In the final analysis, there is little substitute for working with a certified professional who can offer a holistic approach to your financial planning based on your goals, personal situation and tax-planning needs. Through our partnership with LPL Financial (LPL), The Police Credit Union provides comprehensive Wealth Management services, and can create a retirement portfolio tailored to your life and the one you envision for your future. To learn more, visit our Wealth Management Services webpage at https://www.thepolicecu.org/investments.

Chris Breault and Kevin Chew are financial advisors with, and securities and advisory services are offered through LPL Financial (LPL), a registered investment advisor and broker-dealer (member FINRA/SIPC). Insurance products are offered through LPL or its licensed affiliates. The Police Credit Union and The Police Wealth Management Services are not registered as broker-dealer or investment advisor.  Registered representatives of LPL offer products and services using The Police Wealth Management Services, and may also be employees of The Police Credit Union.  These products and services are being offered through LPL or its affiliates, which are separate entities from, and not affiliates of, The Police Credit Union or The Police Wealth Management Services.  Securities and insurance offered through LPL or its affiliates are:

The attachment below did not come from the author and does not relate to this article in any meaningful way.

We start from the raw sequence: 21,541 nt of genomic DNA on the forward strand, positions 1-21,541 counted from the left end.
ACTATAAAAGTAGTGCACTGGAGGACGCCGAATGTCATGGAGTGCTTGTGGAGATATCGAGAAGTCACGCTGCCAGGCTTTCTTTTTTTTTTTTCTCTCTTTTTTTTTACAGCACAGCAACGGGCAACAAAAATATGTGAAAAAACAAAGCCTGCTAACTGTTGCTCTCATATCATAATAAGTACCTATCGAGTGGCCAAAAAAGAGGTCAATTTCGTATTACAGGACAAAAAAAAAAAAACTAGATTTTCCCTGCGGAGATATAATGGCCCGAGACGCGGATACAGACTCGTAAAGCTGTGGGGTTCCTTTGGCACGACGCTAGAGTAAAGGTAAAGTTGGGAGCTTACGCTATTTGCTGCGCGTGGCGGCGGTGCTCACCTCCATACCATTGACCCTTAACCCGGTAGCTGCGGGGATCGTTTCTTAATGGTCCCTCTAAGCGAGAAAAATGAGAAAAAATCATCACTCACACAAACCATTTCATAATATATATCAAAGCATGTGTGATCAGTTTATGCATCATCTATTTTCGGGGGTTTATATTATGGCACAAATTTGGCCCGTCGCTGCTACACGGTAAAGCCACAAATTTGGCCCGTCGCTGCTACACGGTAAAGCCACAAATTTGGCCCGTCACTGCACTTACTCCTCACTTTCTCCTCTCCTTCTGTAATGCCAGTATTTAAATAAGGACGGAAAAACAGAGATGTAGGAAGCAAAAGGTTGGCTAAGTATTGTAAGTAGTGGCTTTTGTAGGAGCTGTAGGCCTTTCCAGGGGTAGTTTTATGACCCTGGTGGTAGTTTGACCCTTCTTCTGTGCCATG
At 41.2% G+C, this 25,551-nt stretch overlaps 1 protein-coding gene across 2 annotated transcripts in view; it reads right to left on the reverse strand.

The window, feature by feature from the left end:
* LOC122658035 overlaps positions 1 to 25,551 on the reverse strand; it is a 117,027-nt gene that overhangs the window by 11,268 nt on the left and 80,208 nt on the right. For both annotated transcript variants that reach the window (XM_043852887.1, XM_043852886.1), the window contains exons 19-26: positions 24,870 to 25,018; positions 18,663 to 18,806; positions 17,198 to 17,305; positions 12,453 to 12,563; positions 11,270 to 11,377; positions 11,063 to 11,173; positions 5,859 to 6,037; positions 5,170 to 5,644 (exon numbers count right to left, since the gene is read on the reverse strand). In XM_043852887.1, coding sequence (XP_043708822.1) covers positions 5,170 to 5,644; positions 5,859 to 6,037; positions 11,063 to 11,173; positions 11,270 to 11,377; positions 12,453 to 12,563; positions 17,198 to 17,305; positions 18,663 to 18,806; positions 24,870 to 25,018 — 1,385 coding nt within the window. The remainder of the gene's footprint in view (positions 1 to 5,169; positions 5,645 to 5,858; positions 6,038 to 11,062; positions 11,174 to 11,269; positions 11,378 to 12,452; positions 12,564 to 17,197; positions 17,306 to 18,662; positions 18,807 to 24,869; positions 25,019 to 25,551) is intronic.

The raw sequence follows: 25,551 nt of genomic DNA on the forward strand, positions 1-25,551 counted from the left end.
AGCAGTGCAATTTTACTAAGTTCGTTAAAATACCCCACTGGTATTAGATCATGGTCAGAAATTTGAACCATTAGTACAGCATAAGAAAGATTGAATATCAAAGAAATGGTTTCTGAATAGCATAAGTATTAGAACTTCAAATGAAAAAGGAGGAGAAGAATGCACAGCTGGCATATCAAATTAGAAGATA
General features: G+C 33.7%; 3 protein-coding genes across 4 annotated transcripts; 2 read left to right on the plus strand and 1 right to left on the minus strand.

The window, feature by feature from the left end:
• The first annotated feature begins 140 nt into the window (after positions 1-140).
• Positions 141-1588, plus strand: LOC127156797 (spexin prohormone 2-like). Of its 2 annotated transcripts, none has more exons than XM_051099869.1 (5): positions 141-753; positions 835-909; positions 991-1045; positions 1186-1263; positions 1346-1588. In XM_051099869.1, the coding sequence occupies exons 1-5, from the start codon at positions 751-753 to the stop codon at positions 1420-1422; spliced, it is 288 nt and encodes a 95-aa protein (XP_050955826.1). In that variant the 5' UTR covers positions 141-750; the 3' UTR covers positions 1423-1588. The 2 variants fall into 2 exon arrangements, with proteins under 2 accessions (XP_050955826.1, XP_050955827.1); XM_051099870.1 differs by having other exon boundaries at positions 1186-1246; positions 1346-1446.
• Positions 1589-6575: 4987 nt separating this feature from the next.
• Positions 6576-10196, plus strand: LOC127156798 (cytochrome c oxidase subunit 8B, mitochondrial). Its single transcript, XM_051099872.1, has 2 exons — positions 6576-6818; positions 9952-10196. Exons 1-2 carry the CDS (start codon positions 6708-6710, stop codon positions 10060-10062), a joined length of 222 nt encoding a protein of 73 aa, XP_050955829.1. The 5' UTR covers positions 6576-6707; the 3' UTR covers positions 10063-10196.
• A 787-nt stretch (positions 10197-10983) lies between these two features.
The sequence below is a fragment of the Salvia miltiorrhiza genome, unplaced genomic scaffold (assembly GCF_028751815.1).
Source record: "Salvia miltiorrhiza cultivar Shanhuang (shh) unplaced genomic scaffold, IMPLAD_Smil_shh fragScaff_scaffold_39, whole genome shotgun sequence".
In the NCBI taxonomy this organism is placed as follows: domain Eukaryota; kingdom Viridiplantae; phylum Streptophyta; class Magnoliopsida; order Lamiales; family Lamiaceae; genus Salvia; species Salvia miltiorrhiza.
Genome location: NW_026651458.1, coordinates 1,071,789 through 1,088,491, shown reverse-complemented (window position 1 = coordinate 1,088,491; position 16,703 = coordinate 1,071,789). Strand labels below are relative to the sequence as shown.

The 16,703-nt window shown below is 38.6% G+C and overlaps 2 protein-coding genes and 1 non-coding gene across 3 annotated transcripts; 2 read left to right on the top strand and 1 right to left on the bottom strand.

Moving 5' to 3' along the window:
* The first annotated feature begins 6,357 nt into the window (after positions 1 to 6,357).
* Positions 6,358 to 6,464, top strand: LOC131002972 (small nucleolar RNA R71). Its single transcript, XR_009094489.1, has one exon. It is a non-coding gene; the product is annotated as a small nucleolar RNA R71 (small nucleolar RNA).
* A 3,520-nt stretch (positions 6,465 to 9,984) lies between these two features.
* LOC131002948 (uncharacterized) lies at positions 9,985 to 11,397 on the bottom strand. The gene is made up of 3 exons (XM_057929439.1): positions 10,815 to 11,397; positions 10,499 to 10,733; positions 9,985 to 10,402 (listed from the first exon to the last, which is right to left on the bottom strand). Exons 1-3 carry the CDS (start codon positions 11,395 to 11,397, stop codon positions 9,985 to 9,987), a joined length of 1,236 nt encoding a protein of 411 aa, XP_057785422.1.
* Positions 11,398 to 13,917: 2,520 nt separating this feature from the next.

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The LPL Financial registered representative(s) associated with this website may discuss and/or transact business only with residents of the states in which they are properly registered or licensed. No offers may be made or accepted from any resident of any other state.